Johnson Matthey Sells Battery Materials Assets
A first agreement has been made with EV Metals, a global battery chemicals and technology business headquartered in the UK, which will pay £50 million cash for several assets that include the Battery Technology Center in Oxford and the Battery Technology Center and pilot plant in Billingham, both in the UK, a research center in Moosburg, Germany, and the partly constructed site in Konin, Poland.
The sale also includes Johnson Matthey’s eLNO technology, underpinned by the GEMX and CAM-7 cathode platforms that the company licensed from US technology development company CAMX Power. EV Metals will continue to develop eLNO, building on the successful customer testing program already undertaken by Johnson Matthey.
As part of the deal, Johnson Matthey will also take a minority stake in EV Metals. The transaction is expected to complete during this summer.
Commenting on the sale, CEO Liam Condon said: “Johnson Matthey made the decision to exit Battery Materials due to insufficient returns, increased commoditization of battery materials combined with the need for very high capital investments to remain competitive. With EV Metals Group vision and capability to be a fully integrated battery chemicals business, I am very confident that they are the right owner for the Battery Materials business going forward.”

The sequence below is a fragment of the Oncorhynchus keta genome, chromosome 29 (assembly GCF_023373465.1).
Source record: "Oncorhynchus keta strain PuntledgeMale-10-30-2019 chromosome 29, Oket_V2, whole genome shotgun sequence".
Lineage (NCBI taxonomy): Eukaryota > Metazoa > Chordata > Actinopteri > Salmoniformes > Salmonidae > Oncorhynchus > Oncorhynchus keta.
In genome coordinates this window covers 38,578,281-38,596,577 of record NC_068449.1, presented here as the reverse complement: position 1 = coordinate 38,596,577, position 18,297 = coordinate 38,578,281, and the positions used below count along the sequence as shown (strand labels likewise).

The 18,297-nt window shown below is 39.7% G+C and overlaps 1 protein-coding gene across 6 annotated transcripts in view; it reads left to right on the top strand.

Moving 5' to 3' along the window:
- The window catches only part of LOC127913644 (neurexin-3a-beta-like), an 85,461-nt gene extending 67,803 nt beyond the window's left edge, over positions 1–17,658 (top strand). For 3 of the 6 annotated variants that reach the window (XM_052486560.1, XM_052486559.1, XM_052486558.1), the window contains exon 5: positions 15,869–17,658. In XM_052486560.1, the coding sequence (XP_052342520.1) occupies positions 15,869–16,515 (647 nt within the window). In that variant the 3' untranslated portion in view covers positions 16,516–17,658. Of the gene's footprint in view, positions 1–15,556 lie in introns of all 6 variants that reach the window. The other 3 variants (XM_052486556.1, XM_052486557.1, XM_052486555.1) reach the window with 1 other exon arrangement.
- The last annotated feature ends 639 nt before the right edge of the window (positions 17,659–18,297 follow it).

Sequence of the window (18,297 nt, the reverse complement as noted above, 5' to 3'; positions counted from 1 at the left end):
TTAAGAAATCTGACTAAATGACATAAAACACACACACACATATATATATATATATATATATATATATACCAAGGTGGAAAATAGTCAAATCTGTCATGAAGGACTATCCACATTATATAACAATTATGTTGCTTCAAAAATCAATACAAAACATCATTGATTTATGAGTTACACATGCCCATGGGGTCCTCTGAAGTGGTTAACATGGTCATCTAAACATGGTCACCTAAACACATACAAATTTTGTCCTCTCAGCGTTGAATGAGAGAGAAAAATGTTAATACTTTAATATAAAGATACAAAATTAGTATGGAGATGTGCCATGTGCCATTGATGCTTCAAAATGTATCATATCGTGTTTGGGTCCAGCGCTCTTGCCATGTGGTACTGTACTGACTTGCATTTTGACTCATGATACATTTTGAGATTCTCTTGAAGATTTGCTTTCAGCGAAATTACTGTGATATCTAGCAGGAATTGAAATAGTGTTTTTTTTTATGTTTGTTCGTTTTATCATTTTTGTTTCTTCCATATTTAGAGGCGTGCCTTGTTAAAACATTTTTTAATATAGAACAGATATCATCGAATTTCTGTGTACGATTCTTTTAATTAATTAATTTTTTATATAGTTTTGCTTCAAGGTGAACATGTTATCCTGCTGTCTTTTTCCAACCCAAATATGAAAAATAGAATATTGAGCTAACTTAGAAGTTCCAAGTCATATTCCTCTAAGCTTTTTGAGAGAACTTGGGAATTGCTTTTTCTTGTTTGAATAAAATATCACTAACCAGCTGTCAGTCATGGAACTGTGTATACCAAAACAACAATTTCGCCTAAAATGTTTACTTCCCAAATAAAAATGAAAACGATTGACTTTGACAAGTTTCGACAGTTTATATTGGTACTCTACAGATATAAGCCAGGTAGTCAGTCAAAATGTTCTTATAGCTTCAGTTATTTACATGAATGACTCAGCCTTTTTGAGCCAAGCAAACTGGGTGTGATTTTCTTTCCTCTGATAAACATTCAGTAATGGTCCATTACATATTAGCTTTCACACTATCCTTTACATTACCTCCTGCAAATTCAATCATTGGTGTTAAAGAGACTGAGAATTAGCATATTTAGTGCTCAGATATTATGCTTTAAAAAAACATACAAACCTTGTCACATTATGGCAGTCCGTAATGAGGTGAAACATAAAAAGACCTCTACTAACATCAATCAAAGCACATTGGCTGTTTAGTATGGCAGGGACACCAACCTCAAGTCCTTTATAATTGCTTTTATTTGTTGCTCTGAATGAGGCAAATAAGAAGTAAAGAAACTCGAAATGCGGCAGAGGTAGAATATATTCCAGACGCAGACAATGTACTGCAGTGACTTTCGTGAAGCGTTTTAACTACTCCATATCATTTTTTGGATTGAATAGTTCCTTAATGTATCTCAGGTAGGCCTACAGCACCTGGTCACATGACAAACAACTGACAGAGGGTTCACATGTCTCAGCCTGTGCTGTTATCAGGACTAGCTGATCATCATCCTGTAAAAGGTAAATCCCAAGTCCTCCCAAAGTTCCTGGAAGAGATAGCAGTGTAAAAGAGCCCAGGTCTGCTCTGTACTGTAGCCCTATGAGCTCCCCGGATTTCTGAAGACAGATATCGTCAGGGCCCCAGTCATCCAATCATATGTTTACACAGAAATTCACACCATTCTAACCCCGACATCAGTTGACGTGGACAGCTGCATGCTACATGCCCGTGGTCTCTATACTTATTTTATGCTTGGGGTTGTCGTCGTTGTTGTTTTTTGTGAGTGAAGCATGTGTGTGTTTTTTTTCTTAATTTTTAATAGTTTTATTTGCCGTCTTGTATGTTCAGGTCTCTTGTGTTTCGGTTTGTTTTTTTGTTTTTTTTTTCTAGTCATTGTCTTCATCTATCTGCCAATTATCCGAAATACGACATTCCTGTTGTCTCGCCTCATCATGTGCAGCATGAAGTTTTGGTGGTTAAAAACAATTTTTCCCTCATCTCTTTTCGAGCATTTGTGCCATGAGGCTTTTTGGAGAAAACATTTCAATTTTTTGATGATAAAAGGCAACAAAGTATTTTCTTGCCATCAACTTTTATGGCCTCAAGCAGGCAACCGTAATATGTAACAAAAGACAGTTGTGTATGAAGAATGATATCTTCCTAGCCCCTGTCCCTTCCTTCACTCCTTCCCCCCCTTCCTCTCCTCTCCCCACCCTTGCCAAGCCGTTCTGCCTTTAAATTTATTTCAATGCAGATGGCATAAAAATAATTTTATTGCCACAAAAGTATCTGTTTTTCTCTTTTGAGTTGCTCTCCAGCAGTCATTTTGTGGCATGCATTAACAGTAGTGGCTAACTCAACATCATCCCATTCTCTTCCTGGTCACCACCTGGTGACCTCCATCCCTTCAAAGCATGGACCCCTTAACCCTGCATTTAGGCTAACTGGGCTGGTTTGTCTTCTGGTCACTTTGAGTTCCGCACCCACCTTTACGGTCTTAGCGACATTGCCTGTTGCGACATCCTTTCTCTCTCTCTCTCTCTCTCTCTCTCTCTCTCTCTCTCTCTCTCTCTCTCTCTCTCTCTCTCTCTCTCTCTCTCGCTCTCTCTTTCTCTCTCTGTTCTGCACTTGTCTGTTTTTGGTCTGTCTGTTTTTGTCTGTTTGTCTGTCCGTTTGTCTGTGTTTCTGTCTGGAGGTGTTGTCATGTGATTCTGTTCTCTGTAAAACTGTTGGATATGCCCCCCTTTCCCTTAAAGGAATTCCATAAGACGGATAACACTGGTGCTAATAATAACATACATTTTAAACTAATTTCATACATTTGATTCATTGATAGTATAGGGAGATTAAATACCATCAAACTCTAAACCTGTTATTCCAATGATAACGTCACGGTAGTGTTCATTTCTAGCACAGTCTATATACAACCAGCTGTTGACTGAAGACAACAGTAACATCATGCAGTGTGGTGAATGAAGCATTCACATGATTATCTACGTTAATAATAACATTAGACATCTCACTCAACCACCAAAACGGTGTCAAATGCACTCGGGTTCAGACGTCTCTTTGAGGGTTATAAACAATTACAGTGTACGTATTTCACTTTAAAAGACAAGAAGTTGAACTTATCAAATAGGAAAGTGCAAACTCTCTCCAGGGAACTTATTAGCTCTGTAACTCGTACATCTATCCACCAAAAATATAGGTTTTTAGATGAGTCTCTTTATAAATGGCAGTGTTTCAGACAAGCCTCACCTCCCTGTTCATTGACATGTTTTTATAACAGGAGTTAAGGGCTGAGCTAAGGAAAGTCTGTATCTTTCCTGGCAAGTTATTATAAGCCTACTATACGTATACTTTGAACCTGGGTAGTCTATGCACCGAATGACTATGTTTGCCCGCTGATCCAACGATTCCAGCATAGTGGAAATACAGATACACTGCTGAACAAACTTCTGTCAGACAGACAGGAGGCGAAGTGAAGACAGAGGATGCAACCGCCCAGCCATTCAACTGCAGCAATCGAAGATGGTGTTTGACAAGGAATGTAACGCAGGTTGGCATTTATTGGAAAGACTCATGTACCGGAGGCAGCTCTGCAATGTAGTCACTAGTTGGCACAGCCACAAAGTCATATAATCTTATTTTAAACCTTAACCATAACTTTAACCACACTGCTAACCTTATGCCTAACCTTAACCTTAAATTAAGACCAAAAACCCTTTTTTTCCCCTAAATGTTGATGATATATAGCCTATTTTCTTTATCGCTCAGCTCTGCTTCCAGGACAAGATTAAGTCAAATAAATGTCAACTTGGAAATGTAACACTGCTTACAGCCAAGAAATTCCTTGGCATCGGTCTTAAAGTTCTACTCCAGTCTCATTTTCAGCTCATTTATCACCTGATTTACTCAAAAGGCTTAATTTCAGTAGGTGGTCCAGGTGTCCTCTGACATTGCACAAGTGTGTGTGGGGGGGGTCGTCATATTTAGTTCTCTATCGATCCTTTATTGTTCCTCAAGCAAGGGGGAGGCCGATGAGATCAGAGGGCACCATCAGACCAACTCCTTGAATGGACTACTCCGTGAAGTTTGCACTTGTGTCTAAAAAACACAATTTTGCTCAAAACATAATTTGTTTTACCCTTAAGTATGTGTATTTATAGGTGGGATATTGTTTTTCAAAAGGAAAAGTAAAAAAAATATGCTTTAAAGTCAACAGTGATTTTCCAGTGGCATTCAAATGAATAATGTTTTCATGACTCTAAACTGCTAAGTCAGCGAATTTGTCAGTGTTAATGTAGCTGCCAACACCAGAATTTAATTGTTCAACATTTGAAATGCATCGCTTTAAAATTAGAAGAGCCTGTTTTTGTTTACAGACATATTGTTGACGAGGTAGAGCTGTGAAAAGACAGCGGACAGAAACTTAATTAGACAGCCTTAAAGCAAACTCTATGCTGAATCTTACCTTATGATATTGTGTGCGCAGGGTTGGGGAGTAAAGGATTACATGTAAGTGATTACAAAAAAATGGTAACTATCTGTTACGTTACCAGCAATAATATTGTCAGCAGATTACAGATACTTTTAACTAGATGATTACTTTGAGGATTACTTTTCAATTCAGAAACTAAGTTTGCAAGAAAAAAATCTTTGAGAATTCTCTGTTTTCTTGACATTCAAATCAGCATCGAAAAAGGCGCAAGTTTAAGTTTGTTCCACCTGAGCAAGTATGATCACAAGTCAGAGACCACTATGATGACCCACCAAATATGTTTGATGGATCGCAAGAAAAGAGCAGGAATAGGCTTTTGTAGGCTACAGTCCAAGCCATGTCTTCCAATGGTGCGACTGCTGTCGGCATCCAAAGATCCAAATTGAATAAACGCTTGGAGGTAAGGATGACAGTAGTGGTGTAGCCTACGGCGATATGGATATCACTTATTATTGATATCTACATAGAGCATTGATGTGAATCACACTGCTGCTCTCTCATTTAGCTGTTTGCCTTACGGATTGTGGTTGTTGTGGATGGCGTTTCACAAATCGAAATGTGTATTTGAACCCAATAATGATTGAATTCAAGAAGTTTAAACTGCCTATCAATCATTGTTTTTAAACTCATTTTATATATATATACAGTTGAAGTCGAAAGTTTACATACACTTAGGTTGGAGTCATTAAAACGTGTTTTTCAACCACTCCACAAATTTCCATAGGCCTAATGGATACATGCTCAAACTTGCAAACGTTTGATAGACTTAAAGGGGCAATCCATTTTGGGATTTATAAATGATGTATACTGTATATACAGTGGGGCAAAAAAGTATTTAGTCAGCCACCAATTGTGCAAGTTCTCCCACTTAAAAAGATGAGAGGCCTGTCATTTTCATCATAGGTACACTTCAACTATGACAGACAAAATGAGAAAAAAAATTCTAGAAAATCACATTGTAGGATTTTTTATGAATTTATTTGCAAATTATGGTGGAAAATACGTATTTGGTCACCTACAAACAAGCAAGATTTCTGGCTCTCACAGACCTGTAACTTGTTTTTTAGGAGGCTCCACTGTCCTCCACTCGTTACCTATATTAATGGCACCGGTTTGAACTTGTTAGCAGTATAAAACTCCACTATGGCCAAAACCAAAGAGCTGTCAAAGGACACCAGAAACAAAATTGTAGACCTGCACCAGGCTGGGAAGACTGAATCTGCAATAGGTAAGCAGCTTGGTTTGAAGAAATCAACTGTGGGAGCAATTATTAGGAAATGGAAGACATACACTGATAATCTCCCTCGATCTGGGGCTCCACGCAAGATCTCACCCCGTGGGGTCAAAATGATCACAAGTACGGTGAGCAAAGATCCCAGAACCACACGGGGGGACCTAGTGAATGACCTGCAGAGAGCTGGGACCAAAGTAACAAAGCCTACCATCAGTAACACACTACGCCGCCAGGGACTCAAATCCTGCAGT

EV Metals said the acquisition enables it to become a vital supplier of high-purity chemicals and cathode active materials (CAM) to the fast-growing electric battery market. The firm is currently building an integrated battery chemicals complex in Yanbu Industrial City in Saudi Arabia, that will produce high-purity chemicals containing lithium, nickel, cobalt, manganese along with other metals and CAM used in rechargeable lithium-ion batteries for electric vehicles and renewable energy storage.
A second agreement will see the sale of Johnson Matthey Battery Materials (JMBM) Canada to Nano One Materials for roughly C$10.25 million. The sale, which includes JMBM Canada’s 2,400 t/y lithium iron phosphate facility in Candiac, Quebec, is due to close by the end of 2022.
Author: Elaine Burridge, Freelance Journalist